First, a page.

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Internet Governance 9 July 2021

Internet Governance in the Middle East and North Africa

Author: Michael Kende

Author would like to thank Nermine El Saadany for her leadership and Hana Sabbagh and Hanna Kreitem for their support in the region, and Katie Watson Jordan, Konstantinos Komaitis, Andrew Robachevsky and Carl Gahnberg for their work on the Internet Way of Networking project and input on this report. Members of the Internet Society Community in the region also provided input on country characteristics.

Introduction

The Internet is a ‘network of networks’ made up of tens of thousands of networks that interconnect and route traffic efficiently between end points. While the interconnections and routing of traffic are intrinsically borderless, the decisions of national governments can impact key properties of the Internet. As the Internet began to develop and grow, governance mechanisms also began to develop. As it then globalized, different countries and regions have adopted it and brought new approaches to governance, reflecting their traditions, economies, and societies. This paper focuses on the Internet’s governance in the Middle East and North Africa (MENA).

The vitality of the Internet and the critical need to further develop and expand it has been highlighted during the pandemic. Efforts to curb COVID-19 through stay-at-home orders around the world left everything and everyone almost frozen in place. The Internet helped maintain business continuity, government services, education, and social lives. The MENA region, like all others, saw quick uptake in usage, and a number of governments adopted supportive policies to help Internet Service Providers (ISPs) and content providers to serve this demand. However, the response also highlighted remaining gaps in adoption and access to valuable content and services.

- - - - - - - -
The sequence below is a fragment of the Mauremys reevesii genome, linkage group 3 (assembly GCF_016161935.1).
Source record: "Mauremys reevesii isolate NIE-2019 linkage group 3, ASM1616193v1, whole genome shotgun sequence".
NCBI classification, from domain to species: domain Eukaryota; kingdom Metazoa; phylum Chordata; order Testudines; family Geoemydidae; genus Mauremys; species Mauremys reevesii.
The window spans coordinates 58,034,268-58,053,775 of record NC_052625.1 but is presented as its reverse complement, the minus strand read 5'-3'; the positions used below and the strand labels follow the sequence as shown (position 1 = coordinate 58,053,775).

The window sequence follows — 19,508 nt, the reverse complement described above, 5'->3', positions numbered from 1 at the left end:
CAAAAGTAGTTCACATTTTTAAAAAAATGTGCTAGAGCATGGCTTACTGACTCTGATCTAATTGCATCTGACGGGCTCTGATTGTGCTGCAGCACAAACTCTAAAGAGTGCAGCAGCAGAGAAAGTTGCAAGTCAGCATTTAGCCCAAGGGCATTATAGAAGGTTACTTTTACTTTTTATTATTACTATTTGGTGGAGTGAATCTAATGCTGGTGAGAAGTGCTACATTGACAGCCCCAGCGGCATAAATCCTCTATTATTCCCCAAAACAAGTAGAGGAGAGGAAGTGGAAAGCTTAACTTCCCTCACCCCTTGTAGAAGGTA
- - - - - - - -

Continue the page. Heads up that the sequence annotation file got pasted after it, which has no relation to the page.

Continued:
In order to meet the goal of increased Internet availability and adoption, the Internet Society has a paper entitled A policy framework for enabling Internet access. The framework outlines three linked areas which, together, will advance access: Expanding Infrastructure; Supportive Governance; and Fostering Skills and Entrepreneurship. These three areas ensure that the Internet is available and resilient, that users have digital skills and the ability to produce and not just consume content and services, and the governance to enable this growth of the Internet.

The Internet Society established a Middle East Bureau in 2016 to better support regional efforts to develop the Internet. It recently released a paper, Middle East & North Africa Internet Infrastructure Report, that focuses on the first linked area of the policy framework, ‘Expanding infrastructure’. This paper focuses on the second area, ‘Supportive Governance’, and a future paper will focus on the final area, ‘Fostering Skills and Entrepreneurship’.

Supportive governance should aim to promote the qualities of the Internet that have led to its success. As the Internet has grown exponentially in adoption and usage, it has transformed our lives and societies for the better. The Internet owes this impact to the strength and resilience built into its open architecture, embodied in a number of critical properties, which the Internet Society has identified and defined as the Internet Way of Networking. These properties can be impacted by a country’s policies and regulations, and this paper assesses the impact of those policies and regulations on the  Internet Way of Networking as applied to the MENA region.

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